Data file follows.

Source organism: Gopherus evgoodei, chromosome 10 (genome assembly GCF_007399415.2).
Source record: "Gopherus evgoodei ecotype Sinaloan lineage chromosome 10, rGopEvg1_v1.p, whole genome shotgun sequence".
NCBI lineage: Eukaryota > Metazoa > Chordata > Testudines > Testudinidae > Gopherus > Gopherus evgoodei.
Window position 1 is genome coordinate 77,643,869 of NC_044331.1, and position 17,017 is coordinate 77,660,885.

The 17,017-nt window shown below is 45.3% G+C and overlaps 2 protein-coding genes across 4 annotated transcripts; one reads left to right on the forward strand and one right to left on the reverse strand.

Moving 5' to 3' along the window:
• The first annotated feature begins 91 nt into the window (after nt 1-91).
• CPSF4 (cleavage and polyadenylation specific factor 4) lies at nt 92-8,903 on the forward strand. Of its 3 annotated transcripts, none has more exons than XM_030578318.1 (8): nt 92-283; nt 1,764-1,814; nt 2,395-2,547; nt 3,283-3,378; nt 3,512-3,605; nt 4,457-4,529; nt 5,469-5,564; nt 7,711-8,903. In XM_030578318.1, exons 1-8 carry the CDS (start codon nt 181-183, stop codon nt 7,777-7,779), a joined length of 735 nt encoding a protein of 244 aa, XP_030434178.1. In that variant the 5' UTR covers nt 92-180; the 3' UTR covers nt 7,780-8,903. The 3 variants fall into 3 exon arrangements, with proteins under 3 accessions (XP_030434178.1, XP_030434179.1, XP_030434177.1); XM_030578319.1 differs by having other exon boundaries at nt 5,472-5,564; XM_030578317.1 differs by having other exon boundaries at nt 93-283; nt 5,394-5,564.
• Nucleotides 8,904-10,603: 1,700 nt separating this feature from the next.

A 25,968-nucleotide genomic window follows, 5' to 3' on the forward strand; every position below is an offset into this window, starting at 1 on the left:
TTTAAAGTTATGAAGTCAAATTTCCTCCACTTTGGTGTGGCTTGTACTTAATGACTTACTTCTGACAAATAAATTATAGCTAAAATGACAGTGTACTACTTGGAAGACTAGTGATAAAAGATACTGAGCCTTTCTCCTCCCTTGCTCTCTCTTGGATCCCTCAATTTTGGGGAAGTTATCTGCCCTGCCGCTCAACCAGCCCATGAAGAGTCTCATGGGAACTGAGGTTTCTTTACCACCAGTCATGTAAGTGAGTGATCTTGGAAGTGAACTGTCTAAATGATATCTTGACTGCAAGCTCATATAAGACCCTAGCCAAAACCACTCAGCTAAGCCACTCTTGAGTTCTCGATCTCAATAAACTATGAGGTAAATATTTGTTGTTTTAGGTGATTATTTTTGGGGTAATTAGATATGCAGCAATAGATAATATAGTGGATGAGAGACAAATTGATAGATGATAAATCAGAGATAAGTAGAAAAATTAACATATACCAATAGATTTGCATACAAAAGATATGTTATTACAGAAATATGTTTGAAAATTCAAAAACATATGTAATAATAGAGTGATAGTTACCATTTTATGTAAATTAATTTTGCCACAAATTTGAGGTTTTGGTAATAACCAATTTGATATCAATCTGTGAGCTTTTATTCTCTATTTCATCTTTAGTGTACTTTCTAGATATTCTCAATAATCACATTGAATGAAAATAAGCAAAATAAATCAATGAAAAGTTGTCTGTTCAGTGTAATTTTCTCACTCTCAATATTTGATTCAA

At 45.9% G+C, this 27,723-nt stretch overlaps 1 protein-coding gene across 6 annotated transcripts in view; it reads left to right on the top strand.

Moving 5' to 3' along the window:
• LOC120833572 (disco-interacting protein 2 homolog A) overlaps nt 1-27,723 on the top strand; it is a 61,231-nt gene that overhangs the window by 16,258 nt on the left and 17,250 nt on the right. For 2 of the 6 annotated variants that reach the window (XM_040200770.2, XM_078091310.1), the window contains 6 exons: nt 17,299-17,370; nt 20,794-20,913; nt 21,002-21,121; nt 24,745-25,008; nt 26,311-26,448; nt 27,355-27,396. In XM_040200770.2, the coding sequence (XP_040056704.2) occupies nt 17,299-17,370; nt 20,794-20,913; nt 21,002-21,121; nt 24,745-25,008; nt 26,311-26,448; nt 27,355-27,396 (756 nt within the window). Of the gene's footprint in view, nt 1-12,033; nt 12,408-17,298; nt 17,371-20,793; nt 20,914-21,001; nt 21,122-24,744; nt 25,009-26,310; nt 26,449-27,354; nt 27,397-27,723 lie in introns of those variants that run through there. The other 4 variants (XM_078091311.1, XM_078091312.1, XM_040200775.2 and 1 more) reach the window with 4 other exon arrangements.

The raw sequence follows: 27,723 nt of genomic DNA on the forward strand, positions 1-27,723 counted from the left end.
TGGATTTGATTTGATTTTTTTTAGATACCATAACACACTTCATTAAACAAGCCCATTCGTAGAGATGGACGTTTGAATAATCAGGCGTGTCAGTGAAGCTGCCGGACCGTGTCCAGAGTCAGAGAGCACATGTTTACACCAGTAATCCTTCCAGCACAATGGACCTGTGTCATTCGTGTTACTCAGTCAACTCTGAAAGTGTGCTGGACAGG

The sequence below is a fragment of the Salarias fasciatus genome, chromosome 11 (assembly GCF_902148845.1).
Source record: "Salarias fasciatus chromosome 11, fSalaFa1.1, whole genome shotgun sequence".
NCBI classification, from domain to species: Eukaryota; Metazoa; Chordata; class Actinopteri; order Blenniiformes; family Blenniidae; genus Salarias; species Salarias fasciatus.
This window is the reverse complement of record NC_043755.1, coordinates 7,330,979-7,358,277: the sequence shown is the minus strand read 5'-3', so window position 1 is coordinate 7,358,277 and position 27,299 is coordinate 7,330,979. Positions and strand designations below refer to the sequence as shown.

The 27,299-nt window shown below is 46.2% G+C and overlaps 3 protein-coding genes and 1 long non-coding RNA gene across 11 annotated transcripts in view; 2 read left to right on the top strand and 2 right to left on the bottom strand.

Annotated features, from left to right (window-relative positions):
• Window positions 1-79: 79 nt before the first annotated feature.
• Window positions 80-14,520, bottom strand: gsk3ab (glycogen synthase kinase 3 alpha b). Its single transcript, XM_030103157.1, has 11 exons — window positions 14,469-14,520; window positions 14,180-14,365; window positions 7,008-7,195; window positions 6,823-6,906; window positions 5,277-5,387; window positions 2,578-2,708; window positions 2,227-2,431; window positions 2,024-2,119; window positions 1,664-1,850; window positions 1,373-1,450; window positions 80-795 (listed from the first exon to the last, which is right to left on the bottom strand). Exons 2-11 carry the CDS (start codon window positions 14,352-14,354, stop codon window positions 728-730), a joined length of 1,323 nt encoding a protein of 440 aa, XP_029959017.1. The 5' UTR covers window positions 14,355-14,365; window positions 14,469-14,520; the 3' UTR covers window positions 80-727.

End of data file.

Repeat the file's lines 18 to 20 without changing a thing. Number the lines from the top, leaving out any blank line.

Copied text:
Source record: "Salarias fasciatus chromosome 11, fSalaFa1.1, whole genome shotgun sequence".
NCBI classification, from domain to species: Eukaryota; Metazoa; Chordata; class Actinopteri; order Blenniiformes; family Blenniidae; genus Salarias; species Salarias fasciatus.
This window is the reverse complement of record NC_043755.1, coordinates 7,330,979-7,358,277: the sequence shown is the minus strand read 5'-3', so window position 1 is coordinate 7,358,277 and position 27,299 is coordinate 7,330,979. Positions and strand designations below refer to the sequence as shown.